Heirloom Beans 2016
We are happy to introduce our fledgling collection of heirloom beans. The beans below were chosen because they were successfully grown and harvested in Michigan. Each type of bean has a story, and that story is often interwoven with the history of our country. These beans below are traditionally grown on to the dry stage, then harvested and stored for winter use. Some are good to eat at the “snap” stage when picked very young, but the pods quickly become tough and stringy as they mature. Most can be harvested and cooked at the “shell” stage when the pods and beans are not yet dry. For storage and seed-saving, however, the beans must be grown until fully mature and the outer pods and seeds are completely dry.
Although we generally do not insist that people grow out and return seeds to the Seed Sharing Library, in the case of the heirloom beans we hope that you make your best effort to do so. The library purchased these seeds from a Michigan farmer to help grow the collection, and there are only a few packets of each. If everyone who grows the beans returns enough seed to share with just one or two other gardeners it will help our collection grow and become self-sustaining, and, in turn, serve more people.
If you have an heirloom bean that you grow that does well in Michigan, please consider donating some seed to this collection. If there is a family story or a piece of history that goes with the bean, please share that as well.
Arikara Yellow: Bush, 80-85 days. A tan to creamy yellow dry bean originally from the Arikara nation of the Dakota Territory. These seeds were obtained by Lewis and Clark during their famous expedition, and the beans helped feed and sustain the members of the expedition through the arduous Fort Mandan winter of 1805. They were grown by Thomas Jefferson at Monticello, and Jefferson referred to them as “forward” beans, because they bore so early in the season. They were first commercially introduced by Oscar Will in his Pioneer Indian Collection of Seeds in 1915. Drought tolerant and productive, these beans can be harvested young and as snap beans or dried in the pods for stews and dried bean dishes.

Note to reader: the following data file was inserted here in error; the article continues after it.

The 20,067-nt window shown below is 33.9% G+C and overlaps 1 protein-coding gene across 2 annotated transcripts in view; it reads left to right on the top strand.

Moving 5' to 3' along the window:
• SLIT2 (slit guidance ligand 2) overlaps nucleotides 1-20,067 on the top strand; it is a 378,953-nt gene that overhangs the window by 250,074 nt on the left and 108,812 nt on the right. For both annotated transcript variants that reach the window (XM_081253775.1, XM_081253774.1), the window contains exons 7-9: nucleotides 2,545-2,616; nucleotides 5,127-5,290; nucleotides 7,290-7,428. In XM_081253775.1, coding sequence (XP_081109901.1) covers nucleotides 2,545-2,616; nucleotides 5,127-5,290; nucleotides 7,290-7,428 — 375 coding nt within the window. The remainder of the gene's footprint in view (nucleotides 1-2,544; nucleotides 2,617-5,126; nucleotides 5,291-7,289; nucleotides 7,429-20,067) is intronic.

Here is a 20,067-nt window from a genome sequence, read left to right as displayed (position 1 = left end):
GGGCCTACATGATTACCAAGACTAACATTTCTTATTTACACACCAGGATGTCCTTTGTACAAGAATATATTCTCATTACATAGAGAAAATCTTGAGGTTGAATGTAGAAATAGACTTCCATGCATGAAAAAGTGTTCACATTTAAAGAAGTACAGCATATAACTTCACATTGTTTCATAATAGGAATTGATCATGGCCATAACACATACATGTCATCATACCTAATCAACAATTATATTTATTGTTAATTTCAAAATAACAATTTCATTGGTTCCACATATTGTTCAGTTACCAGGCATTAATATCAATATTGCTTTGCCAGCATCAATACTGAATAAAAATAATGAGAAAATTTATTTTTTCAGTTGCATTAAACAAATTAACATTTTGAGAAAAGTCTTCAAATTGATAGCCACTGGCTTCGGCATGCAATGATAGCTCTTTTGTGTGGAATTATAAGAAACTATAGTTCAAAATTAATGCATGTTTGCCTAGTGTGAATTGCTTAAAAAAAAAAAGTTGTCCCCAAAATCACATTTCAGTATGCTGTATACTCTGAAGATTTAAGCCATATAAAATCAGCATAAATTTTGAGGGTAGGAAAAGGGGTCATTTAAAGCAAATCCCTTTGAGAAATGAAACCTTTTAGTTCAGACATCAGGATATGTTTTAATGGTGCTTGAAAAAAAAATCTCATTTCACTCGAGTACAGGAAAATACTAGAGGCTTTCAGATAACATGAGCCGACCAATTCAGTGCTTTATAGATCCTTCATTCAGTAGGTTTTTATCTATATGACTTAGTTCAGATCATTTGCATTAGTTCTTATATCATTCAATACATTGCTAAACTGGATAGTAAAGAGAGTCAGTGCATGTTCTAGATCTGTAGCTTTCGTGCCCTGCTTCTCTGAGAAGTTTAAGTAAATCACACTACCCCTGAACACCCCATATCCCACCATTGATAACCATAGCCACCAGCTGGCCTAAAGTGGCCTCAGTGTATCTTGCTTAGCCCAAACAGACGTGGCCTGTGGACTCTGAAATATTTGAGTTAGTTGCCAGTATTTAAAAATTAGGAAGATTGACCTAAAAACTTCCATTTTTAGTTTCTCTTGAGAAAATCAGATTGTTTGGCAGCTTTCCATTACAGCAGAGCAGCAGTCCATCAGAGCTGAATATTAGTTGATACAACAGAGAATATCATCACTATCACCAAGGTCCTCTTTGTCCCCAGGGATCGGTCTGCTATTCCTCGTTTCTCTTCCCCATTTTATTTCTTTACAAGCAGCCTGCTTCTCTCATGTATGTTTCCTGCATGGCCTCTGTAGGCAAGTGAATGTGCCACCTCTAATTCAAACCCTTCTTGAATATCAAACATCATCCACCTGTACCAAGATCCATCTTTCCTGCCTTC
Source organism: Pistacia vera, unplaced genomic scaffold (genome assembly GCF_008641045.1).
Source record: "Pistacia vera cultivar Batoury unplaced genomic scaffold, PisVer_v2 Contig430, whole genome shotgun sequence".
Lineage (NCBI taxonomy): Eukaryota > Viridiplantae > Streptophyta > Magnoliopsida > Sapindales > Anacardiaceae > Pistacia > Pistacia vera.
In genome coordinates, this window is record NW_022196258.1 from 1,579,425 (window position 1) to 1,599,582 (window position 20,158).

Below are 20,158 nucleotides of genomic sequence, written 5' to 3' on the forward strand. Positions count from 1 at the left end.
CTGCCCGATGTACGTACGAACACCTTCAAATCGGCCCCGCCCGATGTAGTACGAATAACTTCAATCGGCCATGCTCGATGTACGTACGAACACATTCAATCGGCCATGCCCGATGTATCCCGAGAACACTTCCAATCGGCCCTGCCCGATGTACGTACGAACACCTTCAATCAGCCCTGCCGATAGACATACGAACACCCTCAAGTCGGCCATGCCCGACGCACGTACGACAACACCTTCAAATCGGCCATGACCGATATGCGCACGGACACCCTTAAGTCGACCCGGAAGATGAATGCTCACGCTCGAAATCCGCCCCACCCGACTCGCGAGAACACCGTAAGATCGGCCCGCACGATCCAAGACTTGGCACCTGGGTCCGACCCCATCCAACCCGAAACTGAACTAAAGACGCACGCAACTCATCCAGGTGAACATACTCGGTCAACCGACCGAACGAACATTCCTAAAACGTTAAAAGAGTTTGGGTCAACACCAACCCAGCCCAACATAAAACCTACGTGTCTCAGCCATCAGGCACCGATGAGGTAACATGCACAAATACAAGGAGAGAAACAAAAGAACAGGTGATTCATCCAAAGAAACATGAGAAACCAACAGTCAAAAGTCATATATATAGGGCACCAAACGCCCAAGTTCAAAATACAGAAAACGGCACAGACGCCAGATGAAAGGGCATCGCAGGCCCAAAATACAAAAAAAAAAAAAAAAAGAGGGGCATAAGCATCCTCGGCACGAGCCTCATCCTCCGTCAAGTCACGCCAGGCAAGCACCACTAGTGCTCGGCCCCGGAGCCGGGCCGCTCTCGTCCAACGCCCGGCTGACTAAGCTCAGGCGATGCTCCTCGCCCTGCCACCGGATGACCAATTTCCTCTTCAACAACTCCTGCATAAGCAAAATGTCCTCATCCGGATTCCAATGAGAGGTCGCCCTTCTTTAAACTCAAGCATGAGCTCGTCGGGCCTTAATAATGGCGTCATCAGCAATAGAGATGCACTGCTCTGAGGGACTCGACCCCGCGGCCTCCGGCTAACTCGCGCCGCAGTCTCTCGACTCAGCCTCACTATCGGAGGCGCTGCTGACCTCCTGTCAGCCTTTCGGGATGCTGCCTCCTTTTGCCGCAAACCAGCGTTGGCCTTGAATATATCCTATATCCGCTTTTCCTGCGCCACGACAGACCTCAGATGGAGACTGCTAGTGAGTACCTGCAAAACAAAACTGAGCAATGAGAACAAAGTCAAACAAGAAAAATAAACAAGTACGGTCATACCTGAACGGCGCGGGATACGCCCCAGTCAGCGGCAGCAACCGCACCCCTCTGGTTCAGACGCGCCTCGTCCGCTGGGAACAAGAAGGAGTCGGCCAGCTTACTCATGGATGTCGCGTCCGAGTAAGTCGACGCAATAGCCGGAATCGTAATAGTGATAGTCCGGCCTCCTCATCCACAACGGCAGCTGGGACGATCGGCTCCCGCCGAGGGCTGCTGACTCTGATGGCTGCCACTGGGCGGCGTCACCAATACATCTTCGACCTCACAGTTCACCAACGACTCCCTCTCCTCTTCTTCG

Cherokee Trail of Tears: Pole, 65 days. This heirloom was brought from Tennessee by the Cherokee people as they were marched across the Smoky Mountains to Oklahoma by our Federal Government in 1839. This winter death march is known as the Trail of Tears, and over 4,000 people suffered and died making the trip. This bean variety was donated to Seed Savers Exchange in 1977 by one of the descendants of those people, Dr. John Wyche from Hugo, Oklahoma. This prolific variety is good as a snap or dry bean and has shiny, black beans. Vigorous, vining plants.
Lina Sisco’s Bird Egg Bean: Bush, 85 days. Lina Sisco was one of the six original members of Seed Savers Exchange when it was founded in 1975. This heirloom bean was brought to Missouri by covered wagon in the 1880s by her grandmother and then grown by her family for generations. The tan and burgundy seeds reliably produce an excellent crop and can be harvested either as a green shelling or dry bean.
Good Mother Stallard: Pole, 90 days. Productive variety that yields 5-6 maroon-and-white beans per pod. Originally introduced to Seed Savers Exchange by Glenn Drowns, it has been grown in the U.S. for generations. The beans can be harvested either as a green shelling or as a dry bean, and is known to be superior in baked beans and soups because of their creamy texture and hearty, nutty flavor.
Black Coco: Bush, 95 days. This is a French heirloom with purple-striped green pods that contain large, round, shiny, black seeds. This variety grows on an upright, bushy plant about 18”-24” tall with good resistance to drought and disease. Although it can be harvested very young and used as a snap bean, it is best grown on as a dried bean and is very good for making a rich-flavored black bean soup.
Hidatsa Shield Figure: Pole, 90 days. Grown by the Hidatsa People of the Missouri River Valley region of North Dakota. It is said to be one of the pole beans grown with corn and squash as the “Three Sisters.” The beans are oval and white with a golden “shield” marking around the eye of the bean. Can be harvested early as a fresh bean but most often dried for storage. It is a creamy and delicious soup bean.
Peregion: Bush, 95 days. An heirloom from Oregon, this small, glossy bean is tan with stripes and swirls of dark brown, with some seeds being solid brown. It can be harvested young as a snap bean, but is best dried and used as a delicious soup or baking bean. It is said to hold its color after cooking. While it a bush plant, it sends out long runners and should be grown with support or given room to sprawl.